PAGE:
ON 21 DECEMBER 1919, the anarchist activist Emma Goldman, seen here addressing a crowd at New York’s Union Square three years earlier, was deported from the United States, along with her partner, Alexander Berkman, and 247 others, during the “Red Scare” that followed the end of the First World War. Goldman, born in what is today Lithuania, had immigrated to the United States in 1885. While working in a garment factory in Rochester, she was radicalised by the trial of eight anarchists following the Haymarket Affair. In 1889, she moved to New York City, where she met Berkman and began working at the anarchist newspaper Freiheit.
Three years later, Berkman was imprisoned for the attempted assassination of a steel magnate. Goldman, who had severed ties with Freiheit after its editor denounced the assassination attempt, was arrested the following year on charges of inciting a riot after she urged unemployed workers at Union Square to take action rather than depend on charity. Following her release, she embarked on a number of lecture tours throughout the country, as well as in Europe, and occasionally worked as a nurse.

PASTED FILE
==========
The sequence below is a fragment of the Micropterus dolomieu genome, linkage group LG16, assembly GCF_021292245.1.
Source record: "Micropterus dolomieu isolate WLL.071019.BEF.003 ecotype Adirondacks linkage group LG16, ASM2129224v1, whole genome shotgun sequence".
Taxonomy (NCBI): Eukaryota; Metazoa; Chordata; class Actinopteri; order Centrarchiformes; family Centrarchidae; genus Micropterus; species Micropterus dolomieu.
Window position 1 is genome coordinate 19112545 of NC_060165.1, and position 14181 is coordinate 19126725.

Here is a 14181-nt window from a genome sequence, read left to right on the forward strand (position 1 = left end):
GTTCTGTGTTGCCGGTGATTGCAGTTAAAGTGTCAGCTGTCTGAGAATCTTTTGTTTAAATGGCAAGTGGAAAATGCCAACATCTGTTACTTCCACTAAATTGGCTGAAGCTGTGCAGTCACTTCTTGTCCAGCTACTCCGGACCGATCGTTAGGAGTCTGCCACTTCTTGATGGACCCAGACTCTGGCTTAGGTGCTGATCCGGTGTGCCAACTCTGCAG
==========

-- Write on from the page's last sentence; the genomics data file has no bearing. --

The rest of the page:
After the United States entered the First World War, in 1917, Goldman and Berkman set up the No Conscription League. They were soon arrested and sentenced to two years in prison under the Espionage Act. By the time they were released, in September 1919, the US government was preparing its response to the months of labour unrest that followed the end of the war. The attorney general, Alexander Mitchell Palmer, ordered a series of raids to round up more than three thousand suspected radicals and used the Anarchist Exclusion Act to deport non-citizens among them. The deportees were shipped off to the Soviet Union, where Goldman lived for the next two years. She spent the rest of her life in Britain, France and Canada.